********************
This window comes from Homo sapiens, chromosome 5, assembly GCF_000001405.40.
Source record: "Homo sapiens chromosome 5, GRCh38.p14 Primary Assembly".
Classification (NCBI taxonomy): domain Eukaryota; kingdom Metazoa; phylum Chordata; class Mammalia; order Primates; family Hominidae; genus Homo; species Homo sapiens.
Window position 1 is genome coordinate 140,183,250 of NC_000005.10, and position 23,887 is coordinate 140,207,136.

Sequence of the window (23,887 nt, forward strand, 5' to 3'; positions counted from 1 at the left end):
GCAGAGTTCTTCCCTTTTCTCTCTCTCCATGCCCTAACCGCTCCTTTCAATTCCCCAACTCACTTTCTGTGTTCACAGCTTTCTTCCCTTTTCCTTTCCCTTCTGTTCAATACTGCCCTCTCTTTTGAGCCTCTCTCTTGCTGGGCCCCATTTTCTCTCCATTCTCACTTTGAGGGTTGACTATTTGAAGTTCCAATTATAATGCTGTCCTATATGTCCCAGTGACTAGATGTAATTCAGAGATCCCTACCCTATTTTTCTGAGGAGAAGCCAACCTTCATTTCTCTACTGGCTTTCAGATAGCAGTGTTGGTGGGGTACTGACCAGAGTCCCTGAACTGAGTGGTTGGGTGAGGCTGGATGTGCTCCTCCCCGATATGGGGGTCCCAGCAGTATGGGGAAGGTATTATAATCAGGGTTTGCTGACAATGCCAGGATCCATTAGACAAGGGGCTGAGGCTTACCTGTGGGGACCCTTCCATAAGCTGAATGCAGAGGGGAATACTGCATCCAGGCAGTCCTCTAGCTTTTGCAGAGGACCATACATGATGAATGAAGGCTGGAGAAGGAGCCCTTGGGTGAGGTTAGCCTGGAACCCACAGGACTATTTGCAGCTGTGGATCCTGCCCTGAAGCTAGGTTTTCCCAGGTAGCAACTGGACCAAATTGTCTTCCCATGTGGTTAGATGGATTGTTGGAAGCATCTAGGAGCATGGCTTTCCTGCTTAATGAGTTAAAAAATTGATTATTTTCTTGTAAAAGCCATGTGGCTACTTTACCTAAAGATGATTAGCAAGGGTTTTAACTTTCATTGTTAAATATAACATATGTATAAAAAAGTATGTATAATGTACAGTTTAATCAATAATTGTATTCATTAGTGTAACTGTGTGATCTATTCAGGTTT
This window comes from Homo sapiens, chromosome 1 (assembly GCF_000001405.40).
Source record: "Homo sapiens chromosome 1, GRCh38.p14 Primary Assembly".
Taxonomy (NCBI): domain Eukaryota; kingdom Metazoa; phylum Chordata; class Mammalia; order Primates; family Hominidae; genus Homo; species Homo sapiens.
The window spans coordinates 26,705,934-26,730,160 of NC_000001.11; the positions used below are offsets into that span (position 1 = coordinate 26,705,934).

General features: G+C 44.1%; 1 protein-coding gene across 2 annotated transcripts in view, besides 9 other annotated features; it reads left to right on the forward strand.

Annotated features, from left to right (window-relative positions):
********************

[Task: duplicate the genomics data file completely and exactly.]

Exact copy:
This window comes from Homo sapiens, chromosome 5, assembly GCF_000001405.40.
Source record: "Homo sapiens chromosome 5, GRCh38.p14 Primary Assembly".
Classification (NCBI taxonomy): domain Eukaryota; kingdom Metazoa; phylum Chordata; class Mammalia; order Primates; family Hominidae; genus Homo; species Homo sapiens.
Window position 1 is genome coordinate 140,183,250 of NC_000005.10, and position 23,887 is coordinate 140,207,136.

Sequence of the window (23,887 nt, forward strand, 5' to 3'; positions counted from 1 at the left end):
GCAGAGTTCTTCCCTTTTCTCTCTCTCCATGCCCTAACCGCTCCTTTCAATTCCCCAACTCACTTTCTGTGTTCACAGCTTTCTTCCCTTTTCCTTTCCCTTCTGTTCAATACTGCCCTCTCTTTTGAGCCTCTCTCTTGCTGGGCCCCATTTTCTCTCCATTCTCACTTTGAGGGTTGACTATTTGAAGTTCCAATTATAATGCTGTCCTATATGTCCCAGTGACTAGATGTAATTCAGAGATCCCTACCCTATTTTTCTGAGGAGAAGCCAACCTTCATTTCTCTACTGGCTTTCAGATAGCAGTGTTGGTGGGGTACTGACCAGAGTCCCTGAACTGAGTGGTTGGGTGAGGCTGGATGTGCTCCTCCCCGATATGGGGGTCCCAGCAGTATGGGGAAGGTATTATAATCAGGGTTTGCTGACAATGCCAGGATCCATTAGACAAGGGGCTGAGGCTTACCTGTGGGGACCCTTCCATAAGCTGAATGCAGAGGGGAATACTGCATCCAGGCAGTCCTCTAGCTTTTGCAGAGGACCATACATGATGAATGAAGGCTGGAGAAGGAGCCCTTGGGTGAGGTTAGCCTGGAACCCACAGGACTATTTGCAGCTGTGGATCCTGCCCTGAAGCTAGGTTTTCCCAGGTAGCAACTGGACCAAATTGTCTTCCCATGTGGTTAGATGGATTGTTGGAAGCATCTAGGAGCATGGCTTTCCTGCTTAATGAGTTAAAAAATTGATTATTTTCTTGTAAAAGCCATGTGGCTACTTTACCTAAAGATGATTAGCAAGGGTTTTAACTTTCATTGTTAAATATAACATATGTATAAAAAAGTATGTATAATGTACAGTTTAATCAATAATTGTATTCATTAGTGTAACTGTGTGATCTATTCAGGTTT
This window comes from Homo sapiens, chromosome 1 (assembly GCF_000001405.40).
Source record: "Homo sapiens chromosome 1, GRCh38.p14 Primary Assembly".
Taxonomy (NCBI): domain Eukaryota; kingdom Metazoa; phylum Chordata; class Mammalia; order Primates; family Hominidae; genus Homo; species Homo sapiens.
The window spans coordinates 26,705,934-26,730,160 of NC_000001.11; the positions used below are offsets into that span (position 1 = coordinate 26,705,934).

General features: G+C 44.1%; 1 protein-coding gene across 2 annotated transcripts in view, besides 9 other annotated features; it reads left to right on the forward strand.

Annotated features, from left to right (window-relative positions):